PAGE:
Lofgren: House copyright review won’t do much

Rep. Zoe Lofgren (D-Calif.) isn’t optimistic about the House Judiciary Committee’s ongoing review of copyright law.

The process — kicked off by Judiciary Chairman Bob Goodlatte (R-Va.) last year — “is interesting for those of us that are very nerdy, but I don’t see it going very far,” Lofgren said.

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Speaking at a Computer and Communications Industry Association event on Wednesday, Lofgren said the process won't go very far despite its activity over the last year. “We’ve had a lot of hearings,” she said.

The House Judiciary subcommittee on Intellectual Property has held hearings on a wide range of topics as it looks to evaluate the adequacy of current copyright law in the digital age, including fair use and the responsibilities of Internet platforms that can be used to infringe on copyrights.

Lofgren noted the eagerness of some members of the committee to crack down on online piracy through Internet companies.

“People who didn’t go through SOPA, PIPA don’t realize that we’re not going to go there again,” she said, referring to the massive 2012 online protest that led to the end of two anti-online piracy bills, the Stop Online Privacy Act and the PROTECT IP Act.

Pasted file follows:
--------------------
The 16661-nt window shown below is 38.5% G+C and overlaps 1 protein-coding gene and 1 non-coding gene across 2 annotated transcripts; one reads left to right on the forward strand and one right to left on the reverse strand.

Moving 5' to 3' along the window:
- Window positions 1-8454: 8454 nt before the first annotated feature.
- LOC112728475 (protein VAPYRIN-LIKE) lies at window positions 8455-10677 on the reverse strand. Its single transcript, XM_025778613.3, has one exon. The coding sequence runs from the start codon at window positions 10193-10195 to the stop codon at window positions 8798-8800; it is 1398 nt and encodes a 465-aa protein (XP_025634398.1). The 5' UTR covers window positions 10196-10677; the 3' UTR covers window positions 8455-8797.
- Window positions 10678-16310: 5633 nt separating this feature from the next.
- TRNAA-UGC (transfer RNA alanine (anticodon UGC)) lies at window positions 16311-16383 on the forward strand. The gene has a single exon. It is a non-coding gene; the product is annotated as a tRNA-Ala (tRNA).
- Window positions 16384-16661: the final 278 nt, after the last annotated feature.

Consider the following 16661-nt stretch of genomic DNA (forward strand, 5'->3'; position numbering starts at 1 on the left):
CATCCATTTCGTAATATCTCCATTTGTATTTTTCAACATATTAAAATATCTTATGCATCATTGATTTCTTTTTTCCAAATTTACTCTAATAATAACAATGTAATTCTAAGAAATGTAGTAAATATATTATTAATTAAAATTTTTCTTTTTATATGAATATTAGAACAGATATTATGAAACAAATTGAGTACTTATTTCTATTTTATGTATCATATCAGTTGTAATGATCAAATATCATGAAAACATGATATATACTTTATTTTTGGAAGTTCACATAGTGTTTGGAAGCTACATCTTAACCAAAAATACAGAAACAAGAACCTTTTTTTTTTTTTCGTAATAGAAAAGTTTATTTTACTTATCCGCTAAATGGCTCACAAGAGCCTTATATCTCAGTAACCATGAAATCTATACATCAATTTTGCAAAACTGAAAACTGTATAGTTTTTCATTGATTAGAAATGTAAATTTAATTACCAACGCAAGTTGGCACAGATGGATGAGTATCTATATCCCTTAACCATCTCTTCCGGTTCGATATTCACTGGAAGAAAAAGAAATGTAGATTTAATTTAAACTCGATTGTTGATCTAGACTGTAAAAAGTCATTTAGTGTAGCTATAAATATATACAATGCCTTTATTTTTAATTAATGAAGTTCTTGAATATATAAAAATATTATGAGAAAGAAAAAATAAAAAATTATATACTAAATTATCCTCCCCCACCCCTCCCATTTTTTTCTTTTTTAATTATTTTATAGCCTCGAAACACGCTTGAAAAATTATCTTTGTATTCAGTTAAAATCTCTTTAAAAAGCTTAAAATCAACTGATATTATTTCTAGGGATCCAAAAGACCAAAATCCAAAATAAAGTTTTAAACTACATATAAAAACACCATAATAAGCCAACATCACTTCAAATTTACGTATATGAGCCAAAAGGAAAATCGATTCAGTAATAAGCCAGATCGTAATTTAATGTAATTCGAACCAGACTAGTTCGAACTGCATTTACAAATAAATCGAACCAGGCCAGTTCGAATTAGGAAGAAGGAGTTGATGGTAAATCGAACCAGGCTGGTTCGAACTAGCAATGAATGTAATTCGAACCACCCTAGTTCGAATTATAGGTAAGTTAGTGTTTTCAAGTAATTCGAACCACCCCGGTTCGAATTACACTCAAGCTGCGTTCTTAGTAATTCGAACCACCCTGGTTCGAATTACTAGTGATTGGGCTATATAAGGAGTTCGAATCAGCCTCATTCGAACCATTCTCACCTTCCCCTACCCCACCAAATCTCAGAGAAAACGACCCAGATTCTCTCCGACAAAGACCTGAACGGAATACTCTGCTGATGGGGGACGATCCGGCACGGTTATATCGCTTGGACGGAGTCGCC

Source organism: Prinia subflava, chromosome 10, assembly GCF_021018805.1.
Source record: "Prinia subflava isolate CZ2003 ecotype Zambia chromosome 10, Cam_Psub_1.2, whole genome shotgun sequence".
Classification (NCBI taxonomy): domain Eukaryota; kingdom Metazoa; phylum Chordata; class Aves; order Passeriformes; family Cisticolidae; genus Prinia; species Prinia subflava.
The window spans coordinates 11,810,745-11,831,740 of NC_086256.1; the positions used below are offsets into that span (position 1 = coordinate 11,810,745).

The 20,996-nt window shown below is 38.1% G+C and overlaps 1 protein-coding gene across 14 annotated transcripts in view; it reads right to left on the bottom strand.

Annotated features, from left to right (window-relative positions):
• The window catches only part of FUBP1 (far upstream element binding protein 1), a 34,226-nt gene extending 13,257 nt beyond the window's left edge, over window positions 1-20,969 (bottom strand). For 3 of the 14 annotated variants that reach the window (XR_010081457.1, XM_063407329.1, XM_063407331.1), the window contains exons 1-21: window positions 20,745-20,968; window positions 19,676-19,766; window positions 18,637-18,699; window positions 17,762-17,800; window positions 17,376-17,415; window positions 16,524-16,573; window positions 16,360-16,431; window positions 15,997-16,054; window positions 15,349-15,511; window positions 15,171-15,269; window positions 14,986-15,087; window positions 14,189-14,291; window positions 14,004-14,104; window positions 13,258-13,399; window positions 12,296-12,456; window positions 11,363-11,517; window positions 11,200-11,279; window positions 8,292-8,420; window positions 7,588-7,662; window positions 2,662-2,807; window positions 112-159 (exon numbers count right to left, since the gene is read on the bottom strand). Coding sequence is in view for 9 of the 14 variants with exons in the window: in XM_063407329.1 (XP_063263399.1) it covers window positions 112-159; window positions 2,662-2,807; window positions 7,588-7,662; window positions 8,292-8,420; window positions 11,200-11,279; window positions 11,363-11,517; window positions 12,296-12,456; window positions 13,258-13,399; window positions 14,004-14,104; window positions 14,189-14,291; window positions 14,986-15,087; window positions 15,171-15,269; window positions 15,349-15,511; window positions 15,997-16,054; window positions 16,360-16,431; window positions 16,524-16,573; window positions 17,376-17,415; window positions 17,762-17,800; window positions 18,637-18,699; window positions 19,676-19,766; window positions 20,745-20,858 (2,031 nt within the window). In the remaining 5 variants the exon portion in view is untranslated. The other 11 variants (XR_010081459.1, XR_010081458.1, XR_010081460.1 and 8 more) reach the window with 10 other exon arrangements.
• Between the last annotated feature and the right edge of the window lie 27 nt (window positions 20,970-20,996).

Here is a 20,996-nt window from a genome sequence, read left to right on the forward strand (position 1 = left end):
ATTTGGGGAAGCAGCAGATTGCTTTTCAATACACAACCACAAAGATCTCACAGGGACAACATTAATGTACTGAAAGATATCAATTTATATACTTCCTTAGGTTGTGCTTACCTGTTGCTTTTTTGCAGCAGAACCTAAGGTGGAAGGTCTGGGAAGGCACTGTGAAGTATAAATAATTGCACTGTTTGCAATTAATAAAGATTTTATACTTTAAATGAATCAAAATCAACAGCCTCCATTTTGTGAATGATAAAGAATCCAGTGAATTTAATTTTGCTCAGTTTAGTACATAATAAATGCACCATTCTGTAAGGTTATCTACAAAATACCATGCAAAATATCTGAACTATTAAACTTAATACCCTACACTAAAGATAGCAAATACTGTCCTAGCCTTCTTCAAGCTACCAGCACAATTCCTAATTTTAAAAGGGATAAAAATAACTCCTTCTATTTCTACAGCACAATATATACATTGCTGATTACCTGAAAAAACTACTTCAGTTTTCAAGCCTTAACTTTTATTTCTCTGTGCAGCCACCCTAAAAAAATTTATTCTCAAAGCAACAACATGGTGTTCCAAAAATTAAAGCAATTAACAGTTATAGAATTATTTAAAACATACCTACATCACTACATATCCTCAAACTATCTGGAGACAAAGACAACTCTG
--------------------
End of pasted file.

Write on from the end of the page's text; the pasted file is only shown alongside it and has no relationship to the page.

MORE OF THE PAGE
Rather than trying to rewrite copyright law, the content industry is working with the tech community to curb online piracy, Lofgren said.

“They’re trying to do collaborative deals with the tech world,” she said. “They’re not asking for a big review of the copyright law.”

Recently the Department of Commerce began a process to bring tech companies and the content industry together to improve the “notice and takedown system,” which allows rightsholders to notify Internet companies when their users are infringing.